Throw Nothing Away 5/27/2012
While doing research for a painting, I found this quote in oceanographer Sylvia Earle’s book, The World Is Blue.
“If the biota, in the course of aeons, has built something we like but do not understand, then who but a fool would discard seemingly useless parts? To keep every cog and wheel is the first precaution of intelligent tinkering.” Aldo Leopold, Round River, 1953
I loved connecting with this quote as it reminds me that this is true for myself as well, as a human being. There are many parts of me that in the past, I felt I “should” get rid of. These were things that I felt were “wrong” with me. On the physical level, there was crazy hair, body fat, facial hair… you get the picture. In my mind there was an intricate maze of thoughts and thought patterns that I loathed and did not understand and wanted to cut out of my head!
Now I recognize that we change our thoughts, not at the expense of who we are, but because we know that who we are is a matrix of experience and emotion that we have spent a long time looking away from and running away from- instead of acknowledging their presence and seeing ourselves as a complete being… every element of ourselves essential to the process of awakening. It is with constant awareness of what is unfolding before us and within us that we begin to recognize who we really are- and how all the things about us… even the warts can be vital tools for transformation.
So I ask myself why I would “throw away” any part of me and label these parts as “useless” without first investigating how those parts have shaped my perspective and my understanding of life. If I bring my awareness to these “parts” I can see them for what they really are and cease allowing these “parts” to dictate my mood, my sense of Self, my possibilities. If I stop loathing the things about myself long enough to see them with clarity, I can work to lose my attachment to being someone or something “other” than I am. I can begin to live authentically and the things I don’t like will begin to transform and refine into something more useful and become a friendly part of me instead of a detriment. Perhaps we can think of the things we’d like to eradicate in our selves in a new way. We could think about recycling instead of discarding. Recycling can be a softer, kinder way to promote change.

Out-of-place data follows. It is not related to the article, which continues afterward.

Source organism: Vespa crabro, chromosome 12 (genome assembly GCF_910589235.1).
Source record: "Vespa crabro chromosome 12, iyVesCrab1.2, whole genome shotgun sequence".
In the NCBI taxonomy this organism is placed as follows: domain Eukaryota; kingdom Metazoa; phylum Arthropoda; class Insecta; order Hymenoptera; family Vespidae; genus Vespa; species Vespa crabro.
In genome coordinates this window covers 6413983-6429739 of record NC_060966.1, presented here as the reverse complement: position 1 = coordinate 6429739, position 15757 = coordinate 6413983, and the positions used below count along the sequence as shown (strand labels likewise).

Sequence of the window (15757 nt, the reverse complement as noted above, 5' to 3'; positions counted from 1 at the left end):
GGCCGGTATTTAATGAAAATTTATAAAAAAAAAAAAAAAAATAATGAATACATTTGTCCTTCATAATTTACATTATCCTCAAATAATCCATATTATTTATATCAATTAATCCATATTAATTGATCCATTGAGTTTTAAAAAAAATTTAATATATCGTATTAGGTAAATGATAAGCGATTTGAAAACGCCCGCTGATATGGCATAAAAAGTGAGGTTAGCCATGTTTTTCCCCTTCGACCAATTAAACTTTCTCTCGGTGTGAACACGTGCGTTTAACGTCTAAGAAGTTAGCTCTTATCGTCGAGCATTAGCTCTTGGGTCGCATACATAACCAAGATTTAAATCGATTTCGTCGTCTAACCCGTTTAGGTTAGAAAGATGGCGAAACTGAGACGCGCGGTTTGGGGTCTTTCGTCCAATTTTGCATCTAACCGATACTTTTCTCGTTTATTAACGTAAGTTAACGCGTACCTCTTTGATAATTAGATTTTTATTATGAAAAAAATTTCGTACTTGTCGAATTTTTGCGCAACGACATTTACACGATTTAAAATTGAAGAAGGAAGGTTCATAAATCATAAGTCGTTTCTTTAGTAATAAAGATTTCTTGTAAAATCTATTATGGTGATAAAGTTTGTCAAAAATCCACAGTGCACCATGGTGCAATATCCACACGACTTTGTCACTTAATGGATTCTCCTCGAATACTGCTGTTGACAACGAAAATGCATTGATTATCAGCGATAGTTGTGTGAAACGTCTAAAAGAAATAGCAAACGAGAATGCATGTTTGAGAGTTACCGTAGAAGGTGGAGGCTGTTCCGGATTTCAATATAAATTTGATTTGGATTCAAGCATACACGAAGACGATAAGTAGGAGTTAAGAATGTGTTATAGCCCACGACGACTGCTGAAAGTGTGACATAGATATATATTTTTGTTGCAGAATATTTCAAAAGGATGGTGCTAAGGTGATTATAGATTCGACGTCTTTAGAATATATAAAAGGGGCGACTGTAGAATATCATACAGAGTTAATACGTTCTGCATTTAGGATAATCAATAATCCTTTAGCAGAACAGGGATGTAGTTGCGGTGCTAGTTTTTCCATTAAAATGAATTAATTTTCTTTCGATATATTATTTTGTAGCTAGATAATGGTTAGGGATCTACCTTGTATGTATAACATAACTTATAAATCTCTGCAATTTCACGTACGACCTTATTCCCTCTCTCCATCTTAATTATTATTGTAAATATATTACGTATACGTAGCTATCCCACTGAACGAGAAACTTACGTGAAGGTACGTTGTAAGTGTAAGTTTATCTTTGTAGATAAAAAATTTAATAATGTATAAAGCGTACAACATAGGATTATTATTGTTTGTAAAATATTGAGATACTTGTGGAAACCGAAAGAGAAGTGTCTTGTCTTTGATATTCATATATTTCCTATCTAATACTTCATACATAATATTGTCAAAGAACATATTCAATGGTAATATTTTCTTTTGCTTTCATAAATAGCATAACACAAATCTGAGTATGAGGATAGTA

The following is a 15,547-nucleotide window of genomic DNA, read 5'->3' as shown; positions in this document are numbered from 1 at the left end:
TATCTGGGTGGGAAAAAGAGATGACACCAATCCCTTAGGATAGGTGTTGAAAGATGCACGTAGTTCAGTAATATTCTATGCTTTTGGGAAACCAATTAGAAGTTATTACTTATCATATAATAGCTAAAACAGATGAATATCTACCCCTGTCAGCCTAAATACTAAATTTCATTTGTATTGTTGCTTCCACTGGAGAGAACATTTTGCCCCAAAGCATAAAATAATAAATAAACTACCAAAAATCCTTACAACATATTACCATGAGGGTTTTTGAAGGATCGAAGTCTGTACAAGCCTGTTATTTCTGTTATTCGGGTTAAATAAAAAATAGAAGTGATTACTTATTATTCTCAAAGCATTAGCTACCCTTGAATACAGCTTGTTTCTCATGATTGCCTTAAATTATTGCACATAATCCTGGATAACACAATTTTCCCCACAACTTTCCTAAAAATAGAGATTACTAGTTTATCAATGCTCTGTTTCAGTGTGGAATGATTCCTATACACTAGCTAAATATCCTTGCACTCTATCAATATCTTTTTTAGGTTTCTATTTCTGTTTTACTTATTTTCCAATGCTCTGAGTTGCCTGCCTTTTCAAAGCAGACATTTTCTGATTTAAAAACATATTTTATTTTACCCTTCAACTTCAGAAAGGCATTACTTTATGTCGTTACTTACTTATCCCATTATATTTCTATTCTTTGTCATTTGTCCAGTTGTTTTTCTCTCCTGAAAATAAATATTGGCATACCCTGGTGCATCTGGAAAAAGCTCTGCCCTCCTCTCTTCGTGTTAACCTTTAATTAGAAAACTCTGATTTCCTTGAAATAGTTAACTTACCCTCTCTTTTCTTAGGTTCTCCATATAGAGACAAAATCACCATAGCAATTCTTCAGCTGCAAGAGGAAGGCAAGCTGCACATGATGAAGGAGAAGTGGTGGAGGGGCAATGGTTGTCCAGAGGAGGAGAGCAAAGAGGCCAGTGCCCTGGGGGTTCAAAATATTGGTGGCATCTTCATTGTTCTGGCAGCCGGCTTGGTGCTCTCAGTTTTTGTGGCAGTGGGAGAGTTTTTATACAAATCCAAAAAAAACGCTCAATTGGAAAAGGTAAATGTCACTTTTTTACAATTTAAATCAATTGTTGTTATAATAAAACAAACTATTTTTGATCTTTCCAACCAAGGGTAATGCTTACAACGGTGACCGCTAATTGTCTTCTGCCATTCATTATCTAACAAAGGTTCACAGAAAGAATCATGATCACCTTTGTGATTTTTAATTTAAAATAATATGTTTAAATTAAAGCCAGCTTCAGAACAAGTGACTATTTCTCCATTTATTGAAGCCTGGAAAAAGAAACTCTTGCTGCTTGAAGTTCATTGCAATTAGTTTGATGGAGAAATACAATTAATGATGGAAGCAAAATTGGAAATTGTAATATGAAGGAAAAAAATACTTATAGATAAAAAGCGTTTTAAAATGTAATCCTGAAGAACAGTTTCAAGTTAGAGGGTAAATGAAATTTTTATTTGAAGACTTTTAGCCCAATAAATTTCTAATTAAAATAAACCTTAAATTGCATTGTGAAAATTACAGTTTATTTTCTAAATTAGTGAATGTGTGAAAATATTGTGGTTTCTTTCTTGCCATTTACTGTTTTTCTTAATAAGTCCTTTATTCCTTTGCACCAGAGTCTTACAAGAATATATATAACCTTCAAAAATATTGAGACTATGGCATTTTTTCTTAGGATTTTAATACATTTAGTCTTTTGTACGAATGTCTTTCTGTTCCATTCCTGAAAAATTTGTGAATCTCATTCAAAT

Reduce. We work to reduce negative thought patterns. The seeds of himsa or harming may remain present within us, but become subtler and subtler, creating a more peaceful view of Self and others.
Reuse. We replace negative thoughts with opposite or positive ones in order to turn around the cycle of despair and anxiety and lift ourselves out of the looping of thoughts that bring us down. In Yoga this practice is called Pratipaksha Bhavana. We use our negative thoughts to alert us to opportunities for change and transformation.
Recycle. Letting go of old mental and physical patterns that no longer serve us – that we have been using to control the outcome of our lives and surrendering control to something larger than ourselves. This is the practice of Isvara Pranidhana- surrender to god, or imbuing all our actions with devotion and giving up attachment to the outcome of our actions.